Electric vehicles charging at a charging station

The move towards electric vehicles (EV) has become a full-scale lithium, cobalt and nickel rush. With consumer interest firmly established, governments and manufacturers are pivoting to provide the infrastructure needed to meet the increase in demand.

The Biden Administration recently announced bold goals for an EV future, stating by 2030, 50% of all new vehicles purchased in the U.S. will be electric. In support of Biden’s Investing in America agenda, Congress passed the Inflation Reduction Act of 2022 (IRA), and the White House recently announced the EV Acceleration Challenge to build public-private partnerships that will provide the tools and resources communities need to meet the 2030 goal.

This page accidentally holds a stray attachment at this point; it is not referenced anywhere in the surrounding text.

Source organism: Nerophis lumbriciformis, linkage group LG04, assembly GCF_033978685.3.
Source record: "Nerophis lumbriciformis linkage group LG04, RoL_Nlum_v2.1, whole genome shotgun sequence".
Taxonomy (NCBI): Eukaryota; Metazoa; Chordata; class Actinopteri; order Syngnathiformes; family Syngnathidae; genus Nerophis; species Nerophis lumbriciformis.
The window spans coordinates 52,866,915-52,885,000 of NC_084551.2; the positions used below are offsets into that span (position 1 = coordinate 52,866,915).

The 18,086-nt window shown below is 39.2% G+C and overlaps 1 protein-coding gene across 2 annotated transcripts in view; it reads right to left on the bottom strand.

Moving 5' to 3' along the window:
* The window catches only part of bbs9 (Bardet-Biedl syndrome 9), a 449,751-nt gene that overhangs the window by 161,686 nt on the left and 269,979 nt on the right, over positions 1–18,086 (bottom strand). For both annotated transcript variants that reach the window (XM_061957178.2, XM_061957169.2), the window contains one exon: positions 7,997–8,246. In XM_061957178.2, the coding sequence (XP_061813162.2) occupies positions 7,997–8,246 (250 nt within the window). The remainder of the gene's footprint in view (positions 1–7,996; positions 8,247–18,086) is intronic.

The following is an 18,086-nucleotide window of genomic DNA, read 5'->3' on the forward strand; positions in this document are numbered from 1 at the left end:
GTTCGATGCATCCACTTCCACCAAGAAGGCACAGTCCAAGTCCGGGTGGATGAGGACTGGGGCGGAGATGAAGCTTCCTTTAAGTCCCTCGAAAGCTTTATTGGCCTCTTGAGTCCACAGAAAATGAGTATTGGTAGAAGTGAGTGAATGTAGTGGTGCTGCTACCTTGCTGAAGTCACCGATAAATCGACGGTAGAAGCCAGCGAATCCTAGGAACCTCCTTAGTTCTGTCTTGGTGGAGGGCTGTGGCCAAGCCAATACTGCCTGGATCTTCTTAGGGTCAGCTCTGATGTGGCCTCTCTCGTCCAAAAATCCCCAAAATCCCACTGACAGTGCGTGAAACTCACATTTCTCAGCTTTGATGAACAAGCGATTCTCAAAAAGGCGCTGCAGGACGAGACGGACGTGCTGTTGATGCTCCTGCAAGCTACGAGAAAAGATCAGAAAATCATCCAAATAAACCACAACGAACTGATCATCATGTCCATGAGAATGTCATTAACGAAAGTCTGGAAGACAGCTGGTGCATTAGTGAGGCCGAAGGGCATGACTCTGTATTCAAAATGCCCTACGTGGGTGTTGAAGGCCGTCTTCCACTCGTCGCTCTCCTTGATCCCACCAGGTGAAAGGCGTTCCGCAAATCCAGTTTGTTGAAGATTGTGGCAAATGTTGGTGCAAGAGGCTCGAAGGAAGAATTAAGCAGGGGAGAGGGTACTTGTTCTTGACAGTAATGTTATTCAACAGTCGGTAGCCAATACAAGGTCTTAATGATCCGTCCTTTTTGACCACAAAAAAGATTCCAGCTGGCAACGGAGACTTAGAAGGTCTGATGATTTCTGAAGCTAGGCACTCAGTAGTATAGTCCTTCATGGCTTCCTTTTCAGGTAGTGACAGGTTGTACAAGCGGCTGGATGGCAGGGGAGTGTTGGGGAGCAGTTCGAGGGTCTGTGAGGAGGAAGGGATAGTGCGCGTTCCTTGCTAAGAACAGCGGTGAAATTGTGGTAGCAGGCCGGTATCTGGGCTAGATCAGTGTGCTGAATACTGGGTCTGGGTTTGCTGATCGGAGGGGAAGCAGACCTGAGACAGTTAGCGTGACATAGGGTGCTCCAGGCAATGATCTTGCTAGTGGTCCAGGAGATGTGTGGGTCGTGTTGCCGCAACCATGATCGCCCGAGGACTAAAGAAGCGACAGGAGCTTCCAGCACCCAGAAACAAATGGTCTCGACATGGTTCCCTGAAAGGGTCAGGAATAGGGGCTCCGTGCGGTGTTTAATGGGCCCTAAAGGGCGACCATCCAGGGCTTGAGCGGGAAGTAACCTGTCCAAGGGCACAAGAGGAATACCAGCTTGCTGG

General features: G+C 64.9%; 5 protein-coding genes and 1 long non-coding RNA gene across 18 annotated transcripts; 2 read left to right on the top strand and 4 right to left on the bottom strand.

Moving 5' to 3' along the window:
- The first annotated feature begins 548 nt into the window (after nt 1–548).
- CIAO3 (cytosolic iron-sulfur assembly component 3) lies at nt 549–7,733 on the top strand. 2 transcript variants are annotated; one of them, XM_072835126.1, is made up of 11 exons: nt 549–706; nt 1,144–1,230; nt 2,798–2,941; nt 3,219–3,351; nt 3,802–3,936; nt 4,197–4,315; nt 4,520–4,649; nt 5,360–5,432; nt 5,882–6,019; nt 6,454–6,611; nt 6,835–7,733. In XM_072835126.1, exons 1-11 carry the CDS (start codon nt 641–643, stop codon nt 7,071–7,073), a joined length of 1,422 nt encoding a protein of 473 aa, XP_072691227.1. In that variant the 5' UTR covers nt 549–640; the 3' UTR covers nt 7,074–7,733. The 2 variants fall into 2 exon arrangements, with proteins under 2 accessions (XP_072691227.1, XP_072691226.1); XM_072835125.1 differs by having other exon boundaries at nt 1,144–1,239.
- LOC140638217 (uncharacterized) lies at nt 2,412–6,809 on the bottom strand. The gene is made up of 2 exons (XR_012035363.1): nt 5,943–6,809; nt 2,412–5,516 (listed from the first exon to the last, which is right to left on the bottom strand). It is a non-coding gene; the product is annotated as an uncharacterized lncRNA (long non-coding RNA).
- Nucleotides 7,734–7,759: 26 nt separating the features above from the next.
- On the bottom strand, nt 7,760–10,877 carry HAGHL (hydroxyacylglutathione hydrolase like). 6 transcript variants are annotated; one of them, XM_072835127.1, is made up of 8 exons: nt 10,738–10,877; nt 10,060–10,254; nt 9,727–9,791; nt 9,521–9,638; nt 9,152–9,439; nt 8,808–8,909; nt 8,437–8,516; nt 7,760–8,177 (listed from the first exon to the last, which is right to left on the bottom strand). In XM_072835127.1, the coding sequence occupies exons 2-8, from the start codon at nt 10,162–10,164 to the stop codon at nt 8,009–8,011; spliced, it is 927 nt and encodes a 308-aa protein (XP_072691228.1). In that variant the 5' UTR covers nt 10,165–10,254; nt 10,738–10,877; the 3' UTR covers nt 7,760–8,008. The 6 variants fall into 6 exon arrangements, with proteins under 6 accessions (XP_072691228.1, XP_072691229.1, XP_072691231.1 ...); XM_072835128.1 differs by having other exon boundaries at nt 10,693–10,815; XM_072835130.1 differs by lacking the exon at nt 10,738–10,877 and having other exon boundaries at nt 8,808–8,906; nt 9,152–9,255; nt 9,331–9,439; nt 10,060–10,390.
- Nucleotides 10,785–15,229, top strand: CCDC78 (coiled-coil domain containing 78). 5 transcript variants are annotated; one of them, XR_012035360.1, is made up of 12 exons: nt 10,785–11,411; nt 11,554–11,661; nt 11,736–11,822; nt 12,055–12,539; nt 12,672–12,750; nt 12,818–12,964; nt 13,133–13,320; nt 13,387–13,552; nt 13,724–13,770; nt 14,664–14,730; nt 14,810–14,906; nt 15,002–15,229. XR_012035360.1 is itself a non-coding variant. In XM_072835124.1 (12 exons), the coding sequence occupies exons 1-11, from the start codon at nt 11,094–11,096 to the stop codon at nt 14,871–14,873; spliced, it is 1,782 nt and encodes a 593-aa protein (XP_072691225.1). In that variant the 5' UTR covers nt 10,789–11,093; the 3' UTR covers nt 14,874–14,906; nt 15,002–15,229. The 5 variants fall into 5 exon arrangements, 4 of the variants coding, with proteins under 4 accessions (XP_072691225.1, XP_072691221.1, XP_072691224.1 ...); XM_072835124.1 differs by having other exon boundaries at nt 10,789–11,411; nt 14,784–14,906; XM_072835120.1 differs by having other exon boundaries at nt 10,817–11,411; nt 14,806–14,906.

Enticing EV tax credits and incentives for manufacturers

Enacted last year, the IRA ear marks $370 billion for clean energy solutions including carve outs for the manufacturing of EVs, charging infrastructure and battery manufacturing. A portion of the act is designed to incentivize the purchase of EVs and the development of the infrastructure needed to support the growing fleet by providing credits for building residential, commercial and municipal EV charging stations. EV manufacturers can tap into the IRA energy provisions through Section 45X and Section 48C which sets aside $10 billion in investment tax credits. For more information on manufacturing credits, watch Baker Tilly’s webinar: Inflation Reduction Act: what manufacturers need to know now.

Incentives in the IRA build on incentives included in the 2021 Infrastructure Investment and Jobs Act (IIJA). Sections within the IIJA set out to encourage states to begin work on charging station networks and shift public transit to green energy. Governments can tap grants for a variety of projects funded by the act, with the ultimate goal of building a nationwide network of 500,000 public charging stations.